Unintentionally received IPv6



  • I have some question regarding on IPv6. Currently I have an ISP that i am subscribing that provide the following IPv6 address.
    Ethernet adapter Ethernet:

    Connection-specific DNS Suffix  . :
      Description . . . . . . . . . . . : Intel(R) Ethernet Connection I218-LM
      Physical Address. . . . . . . . . : 20-1A-06---__
      DHCP Enabled. . . . . . . . . . . : Yes
      Autoconfiguration Enabled . . . . : Yes
      IPv6 Address. . . . . . . . . . . : fd1c:81df:a24d:0:b103:b998:ce64:14f5(Preferred)
      IPv6 Address. . . . . . . . . . . : fd9a:ae3b:8b7::2ca(Preferred)
      Lease Obtained. . . . . . . . . . : Thursday, June 9, 2016 6:21:35 PM
      Lease Expires . . . . . . . . . . : Monday, July 17, 2152 12:56:08 AM
      IPv6 Address. . . . . . . . . . . : fd9a:ae3b:8b7:0:b103:b998:ce64:14f5(Preferred)
      Temporary IPv6 Address. . . . . . : fd1c:81df:a24d:0:95da:c256:423a:3b83(Preferred)
      Temporary IPv6 Address. . . . . . : fd9a:ae3b:8b7:0:95da:c256:423a:3b83(Preferred)
      Link-local IPv6 Address . . . . . : fe80::b103:b998:ce64:14f5%3(Preferred)
      IPv4 Address. . . . . . . . . . . : 10.1.1.83(Preferred)
      Subnet Mask . . . . . . . . . . . : 255.255.255.0
      Lease Obtained. . . . . . . . . . : Thursday, June 9, 2016 6:21:35 PM
      Lease Expires . . . . . . . . . . : Thursday, June 9, 2016 8:21:32 PM
      Default Gateway . . . . . . . . . : 10.1.1.254
      DHCP Server . . . . . . . . . . . : 10.1.1.254
      DHCPv6 IAID . . . . . . . . . . . : 52435462
      DHCPv6 Client DUID. . . . . . . . : 00-01-00-01-1B-F6-9D-18-20-1A-06-13-47-3E
      DNS Servers . . . . . . . . . . . : fd9a:ae3b:8b7::1
                                          10.1.1.254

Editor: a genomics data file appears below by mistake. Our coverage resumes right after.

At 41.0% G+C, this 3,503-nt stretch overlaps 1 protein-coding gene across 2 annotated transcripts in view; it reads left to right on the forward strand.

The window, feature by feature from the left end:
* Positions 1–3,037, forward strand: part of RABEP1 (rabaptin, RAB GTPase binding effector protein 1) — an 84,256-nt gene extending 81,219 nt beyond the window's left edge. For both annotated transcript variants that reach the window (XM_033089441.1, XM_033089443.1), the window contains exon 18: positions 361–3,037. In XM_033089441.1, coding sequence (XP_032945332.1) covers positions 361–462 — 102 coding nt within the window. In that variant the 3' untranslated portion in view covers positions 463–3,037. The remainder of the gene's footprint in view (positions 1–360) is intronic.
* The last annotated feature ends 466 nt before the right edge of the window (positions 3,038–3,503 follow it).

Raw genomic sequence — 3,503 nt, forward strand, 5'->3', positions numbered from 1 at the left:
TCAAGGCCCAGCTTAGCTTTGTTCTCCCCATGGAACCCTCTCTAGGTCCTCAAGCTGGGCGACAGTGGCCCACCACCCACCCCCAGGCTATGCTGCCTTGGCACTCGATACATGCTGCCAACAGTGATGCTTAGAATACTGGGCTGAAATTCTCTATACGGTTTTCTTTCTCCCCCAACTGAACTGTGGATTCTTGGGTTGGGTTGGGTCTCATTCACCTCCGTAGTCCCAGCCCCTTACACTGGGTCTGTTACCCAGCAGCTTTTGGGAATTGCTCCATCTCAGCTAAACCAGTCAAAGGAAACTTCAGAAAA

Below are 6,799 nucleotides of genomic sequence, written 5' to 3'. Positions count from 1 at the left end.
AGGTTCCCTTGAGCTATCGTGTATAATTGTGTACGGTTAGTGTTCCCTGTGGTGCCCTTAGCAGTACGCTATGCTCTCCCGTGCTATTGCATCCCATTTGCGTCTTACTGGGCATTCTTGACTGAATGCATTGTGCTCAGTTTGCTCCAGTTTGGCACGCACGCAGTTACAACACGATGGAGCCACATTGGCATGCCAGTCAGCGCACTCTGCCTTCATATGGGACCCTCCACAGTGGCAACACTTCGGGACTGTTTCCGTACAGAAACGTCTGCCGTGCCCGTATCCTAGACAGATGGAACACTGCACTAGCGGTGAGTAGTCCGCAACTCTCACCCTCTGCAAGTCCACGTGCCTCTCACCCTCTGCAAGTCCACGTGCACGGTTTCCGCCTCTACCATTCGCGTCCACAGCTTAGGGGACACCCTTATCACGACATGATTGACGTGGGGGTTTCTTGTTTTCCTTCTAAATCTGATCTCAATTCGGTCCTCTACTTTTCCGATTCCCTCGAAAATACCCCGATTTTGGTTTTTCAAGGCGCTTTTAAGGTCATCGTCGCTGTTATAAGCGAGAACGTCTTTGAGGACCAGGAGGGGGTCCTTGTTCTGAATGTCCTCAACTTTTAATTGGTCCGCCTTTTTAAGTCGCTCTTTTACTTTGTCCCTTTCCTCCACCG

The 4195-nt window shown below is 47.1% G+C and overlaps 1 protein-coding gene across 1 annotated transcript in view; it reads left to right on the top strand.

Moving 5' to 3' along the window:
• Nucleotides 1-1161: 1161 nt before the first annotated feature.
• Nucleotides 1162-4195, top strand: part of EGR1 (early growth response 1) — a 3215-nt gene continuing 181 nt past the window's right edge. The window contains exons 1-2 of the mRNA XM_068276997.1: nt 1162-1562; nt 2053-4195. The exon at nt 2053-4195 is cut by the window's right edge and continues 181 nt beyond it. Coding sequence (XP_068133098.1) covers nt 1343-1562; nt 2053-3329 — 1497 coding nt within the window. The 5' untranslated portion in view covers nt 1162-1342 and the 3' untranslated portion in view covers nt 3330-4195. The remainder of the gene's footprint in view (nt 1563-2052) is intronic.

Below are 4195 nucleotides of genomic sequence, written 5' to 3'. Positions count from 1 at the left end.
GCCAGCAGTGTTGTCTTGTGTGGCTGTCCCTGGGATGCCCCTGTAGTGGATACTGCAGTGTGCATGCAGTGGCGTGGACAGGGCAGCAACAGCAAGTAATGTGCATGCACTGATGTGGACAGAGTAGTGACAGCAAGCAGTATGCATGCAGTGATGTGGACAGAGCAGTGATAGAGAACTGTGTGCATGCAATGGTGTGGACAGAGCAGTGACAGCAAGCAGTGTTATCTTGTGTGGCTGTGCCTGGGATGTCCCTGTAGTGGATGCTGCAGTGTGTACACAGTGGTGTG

NetBIOS over Tcpip. . . . . . . . : Enabled

    I have configure only PPPoE IPv4 and set IPv6 to None. So i am wondering/puzzle why do i received the IPv6 in my LAN as this cause some inconvenience to my environment as I will be resolving IPv6 DNS first before IPv4.

    My current setup
    2.3.1-RELEASE-p1 (amd64)
    AMD G-T40E Processor
    2 CPUs: 1 package(s) x 2 core(s)



  • They all look like local addresses to me, not ones assigned from your ISP.

    https://en.wikipedia.org/wiki/Unique_local_address

    Prefixes in the fd00::/8 range have similar properties as those of the IPv4 private address ranges:

    They are not allocated by an address registry and may be used in networks by anyone without outside involvement.
    They are not guaranteed to be globally unique.

    https://en.wikipedia.org/wiki/Link-local_address

    In the Internet Protocol Version 6 (IPv6), the address block fe80::/10 has been reserved for link-local unicast addressing.[3] To conform to standard /64 addressing on subnets, the actual link local addresses are assigned with the prefix fe80::/64.
    


  • Change to a more competent ISP that knows either to provide a real IPv6 connection that works or nothing at all. You should never receive fd00::/8 addresses from ISP DHCPv6 or router advertisements.



  • well i would appreciate if I know how to prevent getting IPv6. Even if my ISP does provide proper IPv6 address I would have problem in getting External DNS from IPv6 rather than local DNS so I can resolved my local web server which is not accessible on the Internet.



  • You can disable IPv6 protocol on Windows by going through each interface properties and unchecking "Internet Protocol Version 6 (TCP/IPv6)" checkbox.

    Then disable the remaining IPv6 facilities on Windows by running:

    netsh interface ipv6 set teredo disabled
    netsh interface ipv6 isatap set state disabled
    netsh interface ipv6 6to4 set state disabled
    

    On elevated command prompt (cmd.exe as admin)


  • Rebel Alliance Global Moderator

    Or simple solution on windows is just add this reg key and it should all be gone.

    elevated prompt
    reg add hklm\system\currentcontrolset\services\tcpip6\parameters /v DisabledComponents /t REG_DWORD /d 255
    reboot

    Top put it back how you found it
    reg delete hklm\system\currentcontrolset\services\tcpip6\parameters\ /v DisabledComponents /f
    reboot

    When you get ready to use ipv6, the netsh commands jorgeO posted allow you to turn off the 3 different transition methods ms thought in their infinite wisdom it was a good idea to turn all 3 at the same time… JFC they think their user base is just complete morons..

    the reg key above will turn it all off and even the teredo and isatap and 6to4 interfaces will be gone.